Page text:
New Orleans Recall Weirdness

Legislation Politicians Politics

Marble Falls      The old saying about not slapping the bear unless you can bring the bear down is worth remembering before you get a head of steam and think trying to recall your local mayor would be a good idea.  We’re seeing that in spades in New Orleans, as recallers took a big, hearty kick at the hornets’ nest and are now getting stung, and in many ways seem to have been asking for it.

Full disclosure, I have not been a fan of this recall.  Yeah, maybe the mayor might have been asking for trouble in a lot of ways, but the optics weren’t appealing and made me very uncomfortable, beginning with the fact that they were going after the first woman mayor in the history of the city and an African-American woman at that in a city that is majority Black who only has about two years left in her second and final term.  Add to that the fact that the initial energy seemed to be coming out of the upper middle class, largely white lakefront precincts, and it’s hard not to smell trouble.  Then it turns out to be a big money affair with what has now turned out to be over a million-dollar budget, the vast, whopping majority of it paid for by a big Republican donor in this very, dark blue city.  Some of the other big donors are familiar names from writing big checks to the Bush campaigns.  Too much of this just seemed to smack of the kind of hard right, deep red Republican attacks on big blue cities like what we are seeing in the way the Tennessee legislature is going after Nashville, the North Carolina gang has gone after Charlotte, Michigan kept hitting on Detroit, and so forth and so on.

Reading papers from days I was out of the country, it seems like I wasn’t just imagining these problems, nor was I alone.  The papers ran samples of the signatures once they were filed and 76.2% were white, compared to 36.7% of our voting population.  Only 15.8% of the 54.1% of Black voting population were signers.  Looking at the map where this was hot and where it was not confirmed the lakefront and uptown support and the antipathy in many areas where we organize like the 9th ward.  Furthermore, the recallers made it hard for the paper to do their work, even though The Times-Picayune / New Orleans Advocate has been on this like white on rice.  They filed freedom of information request to get a look at the signatures when submitted, and then, bizarrely, the recallers reneged on a court agreement to show their stuff, and when forced to comply, showed them about 10,000 pages and held back another 7000.  Why if you are trying to unseat the mayor would you make an enemy out of the local paper, which truth to tell has not exactly been a fan of the mayor either?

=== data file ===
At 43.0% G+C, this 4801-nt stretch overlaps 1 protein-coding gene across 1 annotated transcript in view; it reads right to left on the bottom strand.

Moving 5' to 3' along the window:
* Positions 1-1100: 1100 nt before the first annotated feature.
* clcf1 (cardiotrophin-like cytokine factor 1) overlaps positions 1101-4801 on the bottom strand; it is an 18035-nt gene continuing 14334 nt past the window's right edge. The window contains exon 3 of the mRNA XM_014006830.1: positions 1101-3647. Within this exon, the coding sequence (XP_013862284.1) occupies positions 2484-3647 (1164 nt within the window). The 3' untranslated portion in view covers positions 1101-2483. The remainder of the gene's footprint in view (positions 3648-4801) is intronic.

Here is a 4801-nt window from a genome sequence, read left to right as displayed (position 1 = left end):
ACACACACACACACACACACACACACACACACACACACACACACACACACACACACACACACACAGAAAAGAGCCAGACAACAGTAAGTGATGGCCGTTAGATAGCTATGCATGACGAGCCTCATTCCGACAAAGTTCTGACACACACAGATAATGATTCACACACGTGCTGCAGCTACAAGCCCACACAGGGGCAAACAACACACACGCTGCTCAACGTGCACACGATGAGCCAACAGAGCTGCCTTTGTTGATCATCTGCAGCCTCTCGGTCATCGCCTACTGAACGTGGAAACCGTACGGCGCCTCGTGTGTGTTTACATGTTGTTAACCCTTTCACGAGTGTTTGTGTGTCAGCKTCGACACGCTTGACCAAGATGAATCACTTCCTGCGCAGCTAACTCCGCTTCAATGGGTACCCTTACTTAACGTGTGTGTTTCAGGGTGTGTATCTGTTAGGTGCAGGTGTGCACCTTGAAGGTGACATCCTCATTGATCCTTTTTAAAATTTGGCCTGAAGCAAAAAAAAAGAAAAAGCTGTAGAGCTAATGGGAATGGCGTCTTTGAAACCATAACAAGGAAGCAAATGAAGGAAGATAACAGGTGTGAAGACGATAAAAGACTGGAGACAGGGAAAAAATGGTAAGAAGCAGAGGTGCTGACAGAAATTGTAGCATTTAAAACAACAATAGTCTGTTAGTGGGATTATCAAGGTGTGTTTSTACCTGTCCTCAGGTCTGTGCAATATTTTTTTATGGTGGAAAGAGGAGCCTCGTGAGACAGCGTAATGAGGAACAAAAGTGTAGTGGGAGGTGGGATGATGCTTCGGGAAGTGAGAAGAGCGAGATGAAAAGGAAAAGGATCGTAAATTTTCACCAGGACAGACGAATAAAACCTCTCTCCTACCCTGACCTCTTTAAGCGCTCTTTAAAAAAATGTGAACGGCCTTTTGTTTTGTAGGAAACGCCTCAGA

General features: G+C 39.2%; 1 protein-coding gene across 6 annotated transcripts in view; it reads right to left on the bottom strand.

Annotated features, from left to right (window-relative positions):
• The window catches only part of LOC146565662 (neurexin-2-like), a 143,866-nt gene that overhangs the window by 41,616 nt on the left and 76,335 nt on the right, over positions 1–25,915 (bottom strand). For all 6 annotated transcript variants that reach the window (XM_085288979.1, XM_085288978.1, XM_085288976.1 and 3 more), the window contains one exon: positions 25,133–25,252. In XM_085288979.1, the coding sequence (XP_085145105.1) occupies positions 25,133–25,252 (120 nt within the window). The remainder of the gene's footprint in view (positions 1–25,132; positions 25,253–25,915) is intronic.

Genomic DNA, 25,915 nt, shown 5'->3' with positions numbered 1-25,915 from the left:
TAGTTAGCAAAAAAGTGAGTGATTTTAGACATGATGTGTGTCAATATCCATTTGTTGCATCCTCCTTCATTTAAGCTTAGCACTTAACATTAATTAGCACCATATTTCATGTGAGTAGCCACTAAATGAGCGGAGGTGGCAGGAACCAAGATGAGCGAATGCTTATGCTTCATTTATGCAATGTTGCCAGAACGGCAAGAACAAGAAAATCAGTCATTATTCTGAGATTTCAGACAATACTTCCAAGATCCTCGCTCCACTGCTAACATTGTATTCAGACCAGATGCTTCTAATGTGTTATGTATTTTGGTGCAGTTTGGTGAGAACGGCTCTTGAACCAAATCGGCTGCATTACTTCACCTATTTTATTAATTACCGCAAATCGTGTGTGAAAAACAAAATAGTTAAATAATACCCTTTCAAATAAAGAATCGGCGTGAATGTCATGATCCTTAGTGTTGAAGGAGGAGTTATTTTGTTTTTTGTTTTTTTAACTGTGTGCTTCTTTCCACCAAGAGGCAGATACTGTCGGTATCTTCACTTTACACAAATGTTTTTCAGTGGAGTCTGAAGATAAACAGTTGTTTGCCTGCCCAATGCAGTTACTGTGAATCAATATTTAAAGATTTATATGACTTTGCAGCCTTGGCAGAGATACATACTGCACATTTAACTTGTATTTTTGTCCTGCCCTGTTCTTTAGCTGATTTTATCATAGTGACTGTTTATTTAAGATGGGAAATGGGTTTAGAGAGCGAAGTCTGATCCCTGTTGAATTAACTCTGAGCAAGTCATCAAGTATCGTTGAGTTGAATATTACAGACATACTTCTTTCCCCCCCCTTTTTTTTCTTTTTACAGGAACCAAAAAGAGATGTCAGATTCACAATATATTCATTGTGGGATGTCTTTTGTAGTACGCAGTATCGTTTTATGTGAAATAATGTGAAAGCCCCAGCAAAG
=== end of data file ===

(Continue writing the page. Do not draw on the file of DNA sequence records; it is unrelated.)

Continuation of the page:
I’ve tipped my hat to some of their tactics, like mailing the petitions to registered voters to try to get signature returns, which was novel and spoke to their deep pocketed support, but other tactics have been bizarre, and not just the set to with the papers.  They keep being coy about the number of signatures they have turned in.  How does that help their cause?  Worse, when it became clear they were not going to make the numbers they made Faustian bargain with the archconservative Republican Secretary of State to try and declare thousands of voters inactive contrary to the law in a voter purge no matter what anyone might say otherwise, which he supported wholeheartedly.  Not surprisingly that backroom deal is now being challenged in court and rightly so.  The side deal was approved by the judge, but it turns out the judge had signed the petition and didn’t recuse herself, and seems to be about the only local public official whose name has turned up among the signatures.

Local election officials are saying the recallers didn’t make the numbers, maybe missing the threshold by close to 15,000.  Some of what they say is confusing and maybe suspect, but the Democratic governor has weighed in heavy that the recall has failed.  Neither one of these elected officials seems willing to participate in a white Republican coup.

All very strange, though.  Don’t get me wrong.  The legislature has made getting an initiative or recall petition harder and harder to succeed.  They aren’t alone, of course.  Republicans and Democrats alike don’t like this citizen-based mischief, or putting their own issues on the ballot, or kicking an elected official to the curb outside the normal term rotations.  The numbers keep rising all over the country, and the bells and whistles are piled on to make it more difficult.

Nonetheless, I stand second to no one in my support for people power from the bottom up, but nothing about this effort has felt right from the start to what is now, hopefully, the finish.